The reduction in traffic congestion associated with the introduction of a charge for driving during prime hours in London''s central district reduced some forms of pollution: carbon monoxide, particulate matter and nitrous oxide. But it has had the unintended consequence of increasing more damaging forms of pollution – NO2 emissions – which are likely to reflect the shift towards diesel-based transport.
These are the findings of research by Professor Colin Green, Professor John Heywood and Dr Maria Navarro, to be presented at the Royal Economic Society''s annual conference at the University of Sussex in Brighton in March 2018. Their study indicates that the congestion charge may have actually increased the harm from pollution, as NO2 is linked to particularly adverse health outcomes including severe lung and respiratory problems.
Starting in 2003 the City of London imposed a charge for driving during prime hours in its central district. While aimed at reducing traffic congestion, reductions in air pollution were championed as an additional major benefit.
Whether or not this additional benefit came to fruition takes on increasing importance as a Parliament select committee recently declared London air pollution a public health emergency and demanded new charges within the congestion zone specifically designed to combat vehicle emissions.
With as many as 50 thousand premature deaths in the UK due to air pollution and with automobile exhaust the single most rapidly rising source of deaths world-wide, the time is ripe for understanding the consequences of the original London congestion charge on air pollution.
As the congestion charge has reduced traffic flows, a reduction in pollution might be anticipated. Indeed, research comparing pollution in Central London before and after the introduction of the charge finds reductions in overall pollution levels. Yet this simple comparison may not be useful as the reduction could have happened even without the charge.
The new study adopts a variety of approaches that involve using the most populous 20 cities in Britain, not including London, as comparison groups.
In addition, examining aggregate pollution levels will be likely to miss important changes in the composition of pollution. While some trips to central London simply may not take place, congestion charging policies seem more likely to change the method of transit. The charge made driving in London more expensive and generated improvements in bus services.
In addition, certain forms of transit were exempt from the London congestion charge including bikes, motorcycles, taxis and mass transit. As might be anticipated, more travellers used buses and taxis in central London. This caused a move away from predominantly petroleum-based transport (private vehicles), towards diesel based transport (black cabs and buses).
The UK Department of Energy and Climate Change concludes that fumes from diesel are significantly more harmful than those from petrol engines and the World Health Organization lists diesel but not petrol fumes as a Group 1 carcinogen. Thus, even as overall pollution goes down, the harm from that pollution could increase.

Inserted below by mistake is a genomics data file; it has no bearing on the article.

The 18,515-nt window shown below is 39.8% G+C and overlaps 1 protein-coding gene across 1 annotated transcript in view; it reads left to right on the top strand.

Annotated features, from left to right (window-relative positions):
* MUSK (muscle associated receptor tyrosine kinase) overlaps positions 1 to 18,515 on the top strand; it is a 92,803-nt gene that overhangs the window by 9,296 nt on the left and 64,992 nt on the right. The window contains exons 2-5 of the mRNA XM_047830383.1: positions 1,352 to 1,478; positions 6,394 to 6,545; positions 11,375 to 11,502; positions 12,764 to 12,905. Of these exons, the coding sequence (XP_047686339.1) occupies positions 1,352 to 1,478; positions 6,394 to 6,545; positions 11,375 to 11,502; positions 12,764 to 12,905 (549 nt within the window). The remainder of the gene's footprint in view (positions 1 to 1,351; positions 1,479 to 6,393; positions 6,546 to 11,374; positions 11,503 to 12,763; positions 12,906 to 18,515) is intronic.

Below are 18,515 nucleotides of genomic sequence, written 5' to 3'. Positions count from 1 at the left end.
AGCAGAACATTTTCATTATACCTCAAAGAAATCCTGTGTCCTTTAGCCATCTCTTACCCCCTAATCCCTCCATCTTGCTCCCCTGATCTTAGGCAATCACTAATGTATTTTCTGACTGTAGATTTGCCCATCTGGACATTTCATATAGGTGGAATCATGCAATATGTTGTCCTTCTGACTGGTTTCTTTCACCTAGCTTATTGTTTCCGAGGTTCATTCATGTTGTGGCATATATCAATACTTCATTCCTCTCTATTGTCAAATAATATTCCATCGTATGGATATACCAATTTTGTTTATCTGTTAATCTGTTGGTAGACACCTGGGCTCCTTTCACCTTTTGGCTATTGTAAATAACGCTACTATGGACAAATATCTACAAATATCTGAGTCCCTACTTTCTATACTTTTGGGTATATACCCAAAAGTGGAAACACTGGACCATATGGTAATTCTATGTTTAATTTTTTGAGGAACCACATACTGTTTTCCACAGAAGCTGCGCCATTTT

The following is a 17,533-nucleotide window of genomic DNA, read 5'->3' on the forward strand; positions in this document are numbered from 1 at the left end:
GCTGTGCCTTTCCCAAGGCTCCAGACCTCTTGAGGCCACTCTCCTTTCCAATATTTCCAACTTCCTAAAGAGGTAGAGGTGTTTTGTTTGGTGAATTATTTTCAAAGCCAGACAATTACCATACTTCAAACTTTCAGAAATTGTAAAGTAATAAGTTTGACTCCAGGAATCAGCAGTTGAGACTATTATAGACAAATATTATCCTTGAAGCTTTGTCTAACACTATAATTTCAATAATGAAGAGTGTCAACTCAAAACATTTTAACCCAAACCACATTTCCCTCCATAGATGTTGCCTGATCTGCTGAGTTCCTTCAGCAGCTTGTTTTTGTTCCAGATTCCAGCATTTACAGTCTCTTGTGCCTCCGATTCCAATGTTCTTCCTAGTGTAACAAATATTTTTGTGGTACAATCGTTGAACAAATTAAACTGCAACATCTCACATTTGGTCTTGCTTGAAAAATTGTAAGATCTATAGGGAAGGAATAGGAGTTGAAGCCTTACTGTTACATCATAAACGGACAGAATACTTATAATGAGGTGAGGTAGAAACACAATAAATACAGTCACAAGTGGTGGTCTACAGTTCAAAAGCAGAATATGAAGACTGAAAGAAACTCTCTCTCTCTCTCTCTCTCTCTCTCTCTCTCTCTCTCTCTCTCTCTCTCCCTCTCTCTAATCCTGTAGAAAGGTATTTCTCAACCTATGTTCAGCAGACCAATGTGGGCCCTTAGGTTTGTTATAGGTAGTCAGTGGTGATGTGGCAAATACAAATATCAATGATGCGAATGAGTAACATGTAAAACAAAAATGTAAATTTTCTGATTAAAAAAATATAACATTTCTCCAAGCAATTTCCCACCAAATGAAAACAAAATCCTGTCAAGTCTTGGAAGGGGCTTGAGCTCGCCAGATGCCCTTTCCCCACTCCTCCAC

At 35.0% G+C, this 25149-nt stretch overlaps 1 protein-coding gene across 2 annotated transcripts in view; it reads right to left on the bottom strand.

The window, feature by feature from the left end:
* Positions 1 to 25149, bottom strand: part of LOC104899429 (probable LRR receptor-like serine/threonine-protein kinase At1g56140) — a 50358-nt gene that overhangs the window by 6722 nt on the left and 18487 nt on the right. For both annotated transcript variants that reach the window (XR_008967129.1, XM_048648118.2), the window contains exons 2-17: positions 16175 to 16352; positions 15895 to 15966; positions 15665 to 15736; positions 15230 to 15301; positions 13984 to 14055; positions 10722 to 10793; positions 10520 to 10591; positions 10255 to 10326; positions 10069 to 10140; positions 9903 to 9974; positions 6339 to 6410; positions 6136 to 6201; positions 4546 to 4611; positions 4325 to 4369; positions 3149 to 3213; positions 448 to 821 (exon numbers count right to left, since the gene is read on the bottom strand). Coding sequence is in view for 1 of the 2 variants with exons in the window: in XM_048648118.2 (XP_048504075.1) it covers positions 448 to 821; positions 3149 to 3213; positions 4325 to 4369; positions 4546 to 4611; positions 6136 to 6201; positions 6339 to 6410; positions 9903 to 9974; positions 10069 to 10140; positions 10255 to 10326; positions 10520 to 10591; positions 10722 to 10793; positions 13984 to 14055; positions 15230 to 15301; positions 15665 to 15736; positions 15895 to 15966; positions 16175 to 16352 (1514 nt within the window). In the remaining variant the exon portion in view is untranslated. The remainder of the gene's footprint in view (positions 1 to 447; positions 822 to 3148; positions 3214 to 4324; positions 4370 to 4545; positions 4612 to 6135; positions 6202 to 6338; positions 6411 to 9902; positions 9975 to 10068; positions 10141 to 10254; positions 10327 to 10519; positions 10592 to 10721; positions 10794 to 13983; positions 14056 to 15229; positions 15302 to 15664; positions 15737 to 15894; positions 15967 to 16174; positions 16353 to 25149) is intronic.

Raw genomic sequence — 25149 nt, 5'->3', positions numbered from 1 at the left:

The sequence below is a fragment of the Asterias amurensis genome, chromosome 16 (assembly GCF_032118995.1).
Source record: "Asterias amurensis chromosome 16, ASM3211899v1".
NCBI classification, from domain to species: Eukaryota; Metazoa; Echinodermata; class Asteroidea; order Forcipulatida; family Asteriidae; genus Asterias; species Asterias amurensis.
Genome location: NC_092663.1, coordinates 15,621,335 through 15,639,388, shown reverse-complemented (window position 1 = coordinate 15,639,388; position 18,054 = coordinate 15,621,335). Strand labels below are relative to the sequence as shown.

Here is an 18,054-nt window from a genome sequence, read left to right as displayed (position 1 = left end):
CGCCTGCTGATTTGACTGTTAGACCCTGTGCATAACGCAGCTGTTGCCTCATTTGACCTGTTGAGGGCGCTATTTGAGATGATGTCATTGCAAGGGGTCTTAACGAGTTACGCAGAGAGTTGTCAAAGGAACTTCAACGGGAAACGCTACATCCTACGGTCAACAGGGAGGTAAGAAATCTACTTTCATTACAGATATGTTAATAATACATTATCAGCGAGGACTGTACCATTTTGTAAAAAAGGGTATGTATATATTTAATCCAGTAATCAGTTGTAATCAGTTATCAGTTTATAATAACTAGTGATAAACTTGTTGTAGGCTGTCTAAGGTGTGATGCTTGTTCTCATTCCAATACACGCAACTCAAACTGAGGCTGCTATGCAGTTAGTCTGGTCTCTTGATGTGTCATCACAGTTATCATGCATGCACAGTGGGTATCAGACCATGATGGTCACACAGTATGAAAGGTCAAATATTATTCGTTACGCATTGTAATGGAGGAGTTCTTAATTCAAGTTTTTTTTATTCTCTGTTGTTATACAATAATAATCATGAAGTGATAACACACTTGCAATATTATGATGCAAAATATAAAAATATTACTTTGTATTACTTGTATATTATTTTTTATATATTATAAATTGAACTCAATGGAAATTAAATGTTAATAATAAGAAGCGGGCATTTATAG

The new study demonstrates reductions in three traditional pollutants: carbon monoxide (CO), particulate matter (PM10) and nitrous oxide (NO). These reductions are as large as 25% to 30% for PM10 and NO.
The researchers show that the reduced pollution per mile travelled in the zone exceeds that expected from the reduction in traffic flows alone. Thus, the reduction in these pollutants reflects, in part, removing very high levels of traffic congestion as well as reducing miles driven.
At the same time, the study demonstrates a sharp increase in NO2 emissions, in the range of 10% to 20%. The authors argue that this increase is likely to reflect the shift towards diesel-based transport.
Importantly, NO2 is linked to particularly adverse health outcomes including severe lung and respiratory problems. Moreover, the scientific consensus increasingly regards the association between respiratory morbidity and NO2 to be causal and not just a function of other associated pollutants.
Thus, the congestion charge may have actually increased the harm from pollution. In additional tests concerned about making proper inference, the researchers find that the most robust of all their results is the clear increase in NO2.
They conclude that the reduction in congestion associated with charge simultaneously reduced some forms of pollution but had the unintended consequence of increasing more damaging forms of pollution.
Did the London Congestion Charge Reduce Pollution? – Professor Colin Green (Norwegian University of Science and Technology), Professor John Heywood (University of Wisconsin – Milwaukee) and Dr Maria Navarro (Lancaster University)